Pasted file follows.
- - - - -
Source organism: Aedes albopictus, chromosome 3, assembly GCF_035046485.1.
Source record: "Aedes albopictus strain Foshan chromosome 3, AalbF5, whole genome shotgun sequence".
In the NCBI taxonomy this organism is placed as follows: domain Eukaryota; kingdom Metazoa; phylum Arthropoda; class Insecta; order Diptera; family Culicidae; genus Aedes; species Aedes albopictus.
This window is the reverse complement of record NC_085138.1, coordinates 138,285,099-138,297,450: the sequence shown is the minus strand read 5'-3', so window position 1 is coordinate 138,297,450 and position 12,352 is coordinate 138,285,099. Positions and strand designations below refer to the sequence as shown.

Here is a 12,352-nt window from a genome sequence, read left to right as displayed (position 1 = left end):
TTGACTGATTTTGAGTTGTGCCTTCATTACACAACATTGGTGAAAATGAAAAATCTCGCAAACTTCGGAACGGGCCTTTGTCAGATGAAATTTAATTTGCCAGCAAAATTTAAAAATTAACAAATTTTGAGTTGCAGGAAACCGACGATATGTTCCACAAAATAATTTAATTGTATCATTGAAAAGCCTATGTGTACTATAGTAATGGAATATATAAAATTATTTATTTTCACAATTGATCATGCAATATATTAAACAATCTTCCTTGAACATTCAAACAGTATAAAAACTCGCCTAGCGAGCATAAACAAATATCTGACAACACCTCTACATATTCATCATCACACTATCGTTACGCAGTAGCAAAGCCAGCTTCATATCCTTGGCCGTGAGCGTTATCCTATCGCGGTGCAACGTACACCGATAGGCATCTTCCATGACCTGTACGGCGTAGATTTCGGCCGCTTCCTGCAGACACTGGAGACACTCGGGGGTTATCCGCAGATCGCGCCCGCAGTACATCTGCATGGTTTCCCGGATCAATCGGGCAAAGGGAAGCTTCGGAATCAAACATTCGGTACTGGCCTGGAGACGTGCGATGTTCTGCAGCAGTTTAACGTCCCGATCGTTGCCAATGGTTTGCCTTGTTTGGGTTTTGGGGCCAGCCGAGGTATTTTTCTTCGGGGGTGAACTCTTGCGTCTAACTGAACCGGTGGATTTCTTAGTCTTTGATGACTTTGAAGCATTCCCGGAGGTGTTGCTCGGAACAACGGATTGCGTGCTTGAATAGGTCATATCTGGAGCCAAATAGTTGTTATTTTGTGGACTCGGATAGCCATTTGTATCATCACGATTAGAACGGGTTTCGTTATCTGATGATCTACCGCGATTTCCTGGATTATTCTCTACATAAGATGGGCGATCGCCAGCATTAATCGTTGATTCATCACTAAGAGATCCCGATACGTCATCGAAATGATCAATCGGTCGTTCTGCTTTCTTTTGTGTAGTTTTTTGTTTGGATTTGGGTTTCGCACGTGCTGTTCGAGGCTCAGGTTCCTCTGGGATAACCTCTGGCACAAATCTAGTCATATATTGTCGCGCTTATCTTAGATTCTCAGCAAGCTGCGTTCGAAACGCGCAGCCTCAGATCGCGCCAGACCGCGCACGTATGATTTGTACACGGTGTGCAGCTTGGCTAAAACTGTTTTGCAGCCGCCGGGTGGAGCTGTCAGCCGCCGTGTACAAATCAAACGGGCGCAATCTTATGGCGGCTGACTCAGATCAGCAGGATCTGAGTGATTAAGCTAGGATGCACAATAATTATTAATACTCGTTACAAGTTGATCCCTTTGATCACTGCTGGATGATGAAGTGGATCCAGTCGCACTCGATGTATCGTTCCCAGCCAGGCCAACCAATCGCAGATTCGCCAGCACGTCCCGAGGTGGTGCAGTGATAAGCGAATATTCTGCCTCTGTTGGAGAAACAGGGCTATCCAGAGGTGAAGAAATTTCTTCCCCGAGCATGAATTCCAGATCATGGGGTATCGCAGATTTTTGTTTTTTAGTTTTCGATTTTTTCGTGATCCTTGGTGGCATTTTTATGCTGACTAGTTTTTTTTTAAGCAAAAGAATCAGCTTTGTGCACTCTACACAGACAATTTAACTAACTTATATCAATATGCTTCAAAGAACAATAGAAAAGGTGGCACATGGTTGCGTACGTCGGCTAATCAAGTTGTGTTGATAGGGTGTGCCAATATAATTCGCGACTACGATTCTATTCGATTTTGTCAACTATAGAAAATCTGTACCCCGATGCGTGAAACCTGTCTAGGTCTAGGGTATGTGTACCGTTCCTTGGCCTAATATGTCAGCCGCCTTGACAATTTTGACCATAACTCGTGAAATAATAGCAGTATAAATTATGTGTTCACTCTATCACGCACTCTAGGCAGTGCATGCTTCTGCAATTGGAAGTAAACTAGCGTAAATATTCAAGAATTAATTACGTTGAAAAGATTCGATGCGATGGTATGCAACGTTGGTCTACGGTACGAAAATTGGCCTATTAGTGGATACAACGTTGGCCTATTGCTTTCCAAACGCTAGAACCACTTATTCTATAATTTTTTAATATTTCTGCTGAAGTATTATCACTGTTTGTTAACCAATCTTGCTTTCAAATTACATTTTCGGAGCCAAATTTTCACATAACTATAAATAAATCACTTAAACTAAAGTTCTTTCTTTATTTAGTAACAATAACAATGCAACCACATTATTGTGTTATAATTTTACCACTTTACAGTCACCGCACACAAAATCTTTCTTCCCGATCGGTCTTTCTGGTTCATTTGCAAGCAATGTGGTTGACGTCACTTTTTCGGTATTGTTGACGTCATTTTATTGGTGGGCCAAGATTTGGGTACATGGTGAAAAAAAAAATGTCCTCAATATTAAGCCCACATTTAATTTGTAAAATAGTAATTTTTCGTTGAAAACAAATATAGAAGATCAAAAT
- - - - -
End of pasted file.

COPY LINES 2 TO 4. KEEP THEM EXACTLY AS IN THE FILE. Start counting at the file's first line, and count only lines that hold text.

Source record: "Aedes albopictus strain Foshan chromosome 3, AalbF5, whole genome shotgun sequence".
In the NCBI taxonomy this organism is placed as follows: domain Eukaryota; kingdom Metazoa; phylum Arthropoda; class Insecta; order Diptera; family Culicidae; genus Aedes; species Aedes albopictus.
This window is the reverse complement of record NC_085138.1, coordinates 138,285,099-138,297,450: the sequence shown is the minus strand read 5'-3', so window position 1 is coordinate 138,297,450 and position 12,352 is coordinate 138,285,099. Positions and strand designations below refer to the sequence as shown.